Then I did fall off the couch.

The back side of the package DOES in fact claim that one entire bag of the mini-rice cakes contains 110 calories.

And yes, I am aware that sometimes tricky companies like to make you think you're eating less by posting the calories for a serving size, and there are often multiple servings in a given bag. But not yours. Yours says, one package, 110 calories (on the back). And 1 bag, 60 calories (on the front).

So which is it?

I have a solution for you. Since you seem to be unsure as to which is the correct number of calories, I offer this negotiation. How about we just go with the 60 calories then? Let's round down this time, instead of rounding up.

Because this little-too-late discovery put me in a bit of a spot. I had already eaten at least half of the bag. But I was already so addicted to the crunchy sweetness that I found myself unable to put down my half-eaten treat. And so I finished the entire bag, all the while praying they were truly the lower number.

So please, dear friends at Quaker, let's call it 60 calories. Just for me. And my scale. Do this, and we can part friends. Do it not, and I will be unable to buy this product again. Which would cost your company at least like ten dollars a month.

And just think, with my new 60-calorie best friend at my side, I could live to be well over 100, which gives me at least 66 more years as your loyal customer, netting you a minimum of $8,000 over my lifetime.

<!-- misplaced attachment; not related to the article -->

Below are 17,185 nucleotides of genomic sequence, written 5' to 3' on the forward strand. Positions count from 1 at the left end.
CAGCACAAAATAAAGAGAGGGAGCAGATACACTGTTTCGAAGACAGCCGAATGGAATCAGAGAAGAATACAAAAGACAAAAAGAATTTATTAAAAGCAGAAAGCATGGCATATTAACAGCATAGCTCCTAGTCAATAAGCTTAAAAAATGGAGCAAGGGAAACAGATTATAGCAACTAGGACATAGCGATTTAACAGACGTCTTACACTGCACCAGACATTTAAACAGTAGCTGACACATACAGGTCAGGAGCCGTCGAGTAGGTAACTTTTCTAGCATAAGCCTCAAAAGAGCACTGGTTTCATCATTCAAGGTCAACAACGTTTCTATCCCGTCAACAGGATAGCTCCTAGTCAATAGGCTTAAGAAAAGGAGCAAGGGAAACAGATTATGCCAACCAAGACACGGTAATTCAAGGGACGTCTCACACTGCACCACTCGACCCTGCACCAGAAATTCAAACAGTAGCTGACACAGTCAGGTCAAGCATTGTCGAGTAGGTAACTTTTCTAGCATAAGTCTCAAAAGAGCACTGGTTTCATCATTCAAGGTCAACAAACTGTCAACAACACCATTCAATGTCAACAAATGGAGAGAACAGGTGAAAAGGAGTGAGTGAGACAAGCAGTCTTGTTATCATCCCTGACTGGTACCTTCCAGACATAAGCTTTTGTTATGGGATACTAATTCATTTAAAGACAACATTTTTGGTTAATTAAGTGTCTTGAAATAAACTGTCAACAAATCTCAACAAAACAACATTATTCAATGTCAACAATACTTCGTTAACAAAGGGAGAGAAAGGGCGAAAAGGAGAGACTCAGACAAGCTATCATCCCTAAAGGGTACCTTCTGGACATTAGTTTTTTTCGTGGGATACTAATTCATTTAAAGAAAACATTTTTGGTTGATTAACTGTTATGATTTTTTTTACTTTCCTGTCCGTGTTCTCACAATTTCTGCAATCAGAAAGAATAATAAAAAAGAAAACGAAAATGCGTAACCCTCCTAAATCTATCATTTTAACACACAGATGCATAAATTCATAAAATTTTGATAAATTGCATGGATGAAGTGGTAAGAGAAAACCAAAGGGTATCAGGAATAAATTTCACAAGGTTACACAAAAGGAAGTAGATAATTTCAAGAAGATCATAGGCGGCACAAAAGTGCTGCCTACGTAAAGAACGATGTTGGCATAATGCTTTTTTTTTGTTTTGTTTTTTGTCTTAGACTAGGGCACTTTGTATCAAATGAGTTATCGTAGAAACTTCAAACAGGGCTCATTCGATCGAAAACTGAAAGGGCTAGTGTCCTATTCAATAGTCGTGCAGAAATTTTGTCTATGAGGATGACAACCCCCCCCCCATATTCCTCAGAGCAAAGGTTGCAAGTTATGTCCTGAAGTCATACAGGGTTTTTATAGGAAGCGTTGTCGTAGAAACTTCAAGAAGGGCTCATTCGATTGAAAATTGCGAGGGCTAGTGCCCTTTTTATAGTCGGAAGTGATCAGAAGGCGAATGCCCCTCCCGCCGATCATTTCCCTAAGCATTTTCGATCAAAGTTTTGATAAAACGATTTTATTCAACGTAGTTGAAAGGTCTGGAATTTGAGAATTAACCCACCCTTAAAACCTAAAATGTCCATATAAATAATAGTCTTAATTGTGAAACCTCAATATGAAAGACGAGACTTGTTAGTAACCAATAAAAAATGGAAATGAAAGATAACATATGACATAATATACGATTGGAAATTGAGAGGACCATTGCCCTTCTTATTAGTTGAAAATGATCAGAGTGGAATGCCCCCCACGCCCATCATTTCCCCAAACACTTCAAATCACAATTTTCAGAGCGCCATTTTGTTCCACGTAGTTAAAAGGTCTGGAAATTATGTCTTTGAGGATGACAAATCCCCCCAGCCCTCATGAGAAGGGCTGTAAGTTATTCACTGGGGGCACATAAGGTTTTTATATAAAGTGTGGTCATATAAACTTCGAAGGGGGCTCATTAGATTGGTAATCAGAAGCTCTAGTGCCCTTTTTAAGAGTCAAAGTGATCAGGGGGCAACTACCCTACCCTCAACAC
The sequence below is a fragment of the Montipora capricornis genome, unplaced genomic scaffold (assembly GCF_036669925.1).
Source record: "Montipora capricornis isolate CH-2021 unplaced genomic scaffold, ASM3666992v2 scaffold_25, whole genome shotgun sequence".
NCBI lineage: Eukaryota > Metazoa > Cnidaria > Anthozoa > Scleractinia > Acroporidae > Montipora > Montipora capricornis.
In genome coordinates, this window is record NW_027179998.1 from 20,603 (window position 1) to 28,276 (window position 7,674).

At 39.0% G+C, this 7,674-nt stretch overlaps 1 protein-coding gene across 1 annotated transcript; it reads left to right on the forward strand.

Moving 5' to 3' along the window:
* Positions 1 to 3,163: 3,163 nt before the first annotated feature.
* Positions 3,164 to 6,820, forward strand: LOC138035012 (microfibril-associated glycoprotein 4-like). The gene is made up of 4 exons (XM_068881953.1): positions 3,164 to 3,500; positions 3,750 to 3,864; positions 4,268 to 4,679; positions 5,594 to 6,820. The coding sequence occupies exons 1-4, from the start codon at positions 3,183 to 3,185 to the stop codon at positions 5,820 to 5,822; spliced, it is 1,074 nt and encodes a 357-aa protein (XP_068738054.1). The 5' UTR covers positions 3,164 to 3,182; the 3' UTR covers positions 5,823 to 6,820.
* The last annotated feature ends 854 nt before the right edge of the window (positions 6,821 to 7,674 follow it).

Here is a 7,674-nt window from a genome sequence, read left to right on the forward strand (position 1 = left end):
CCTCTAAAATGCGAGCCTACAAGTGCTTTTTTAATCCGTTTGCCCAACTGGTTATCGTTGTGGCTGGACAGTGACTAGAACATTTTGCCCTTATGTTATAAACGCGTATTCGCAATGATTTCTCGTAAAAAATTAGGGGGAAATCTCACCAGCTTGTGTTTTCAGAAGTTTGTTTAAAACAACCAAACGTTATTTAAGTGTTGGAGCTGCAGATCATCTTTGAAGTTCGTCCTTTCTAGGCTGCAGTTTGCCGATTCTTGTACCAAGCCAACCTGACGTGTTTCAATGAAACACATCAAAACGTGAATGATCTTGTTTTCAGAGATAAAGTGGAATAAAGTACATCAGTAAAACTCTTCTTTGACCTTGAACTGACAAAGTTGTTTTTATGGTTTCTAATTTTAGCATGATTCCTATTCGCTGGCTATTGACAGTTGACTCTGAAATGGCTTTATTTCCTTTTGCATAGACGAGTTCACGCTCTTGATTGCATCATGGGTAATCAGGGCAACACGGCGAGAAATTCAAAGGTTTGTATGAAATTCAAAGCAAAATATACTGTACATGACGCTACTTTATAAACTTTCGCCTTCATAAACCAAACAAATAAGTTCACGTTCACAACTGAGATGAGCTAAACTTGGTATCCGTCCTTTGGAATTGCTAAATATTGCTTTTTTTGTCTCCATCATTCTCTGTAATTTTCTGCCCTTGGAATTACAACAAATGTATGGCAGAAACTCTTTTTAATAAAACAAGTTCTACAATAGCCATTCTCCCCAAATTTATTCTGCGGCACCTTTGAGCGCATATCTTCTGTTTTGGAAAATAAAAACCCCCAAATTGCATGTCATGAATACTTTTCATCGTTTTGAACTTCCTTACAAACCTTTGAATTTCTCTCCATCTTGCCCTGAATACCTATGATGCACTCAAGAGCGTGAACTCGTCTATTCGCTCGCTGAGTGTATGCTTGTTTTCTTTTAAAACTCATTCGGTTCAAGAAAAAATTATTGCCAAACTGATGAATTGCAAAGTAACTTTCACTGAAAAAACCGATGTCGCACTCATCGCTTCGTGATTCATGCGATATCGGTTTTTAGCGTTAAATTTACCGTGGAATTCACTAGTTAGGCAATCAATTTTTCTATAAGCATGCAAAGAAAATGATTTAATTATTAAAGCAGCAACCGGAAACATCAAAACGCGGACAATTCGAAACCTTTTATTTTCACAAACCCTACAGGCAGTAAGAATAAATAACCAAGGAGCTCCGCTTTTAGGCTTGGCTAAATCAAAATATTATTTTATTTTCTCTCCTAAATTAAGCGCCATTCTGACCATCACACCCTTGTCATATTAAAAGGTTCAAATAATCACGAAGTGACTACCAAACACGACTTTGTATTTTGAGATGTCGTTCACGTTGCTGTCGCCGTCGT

I think it's worth it. And I know you'll agree.

Your hopeful new friend,


Tuesday, March 11, 2008

Blog hopping today

I'm not here today. I've got a little product review up over here. One of my favorite bloggers, Jo-Lynne, at Musings of Housewife, asked me to review my favorite beauty product, which of course relates to hair. Check out what I had to say, and be sure to nose around both her sites. You'll enjoy them and come to love her as I have.

Go. Now. You, too, Daniel. I think your hair could use some work. Maybe this product will help.

Monday, March 10, 2008

Road rage

You know the scenario and have probably seen and done it a million times.

You're driving along - maybe in a hurry because you're running late - and somebody cuts you off. The frustration turns to sheer rage, and you futilely yell through your closed window at the person who just cut you off. Or maybe the highly unskilled driver drove in such a way that almost caused an accident, which was saved only by your excellent defensive driving skills, and you laid on your horn to let them know of your disgust. I'd even go out on a limb and wager that almost all of you have even raised that ubiquitous middle finger a time or two.

I'm ashamed to say I have.

Generally speaking, I am a rational driver. My "mild" OCD tendencies almost always have me heading out the door with time to spare, ensuring that my drives are smooth and even. The purchase of a car that came equipped with wireless headphones and a DVD player has left me with an immense amount of peace and quiet time from the children.

In short, my car rides are usually not rage-filled ones.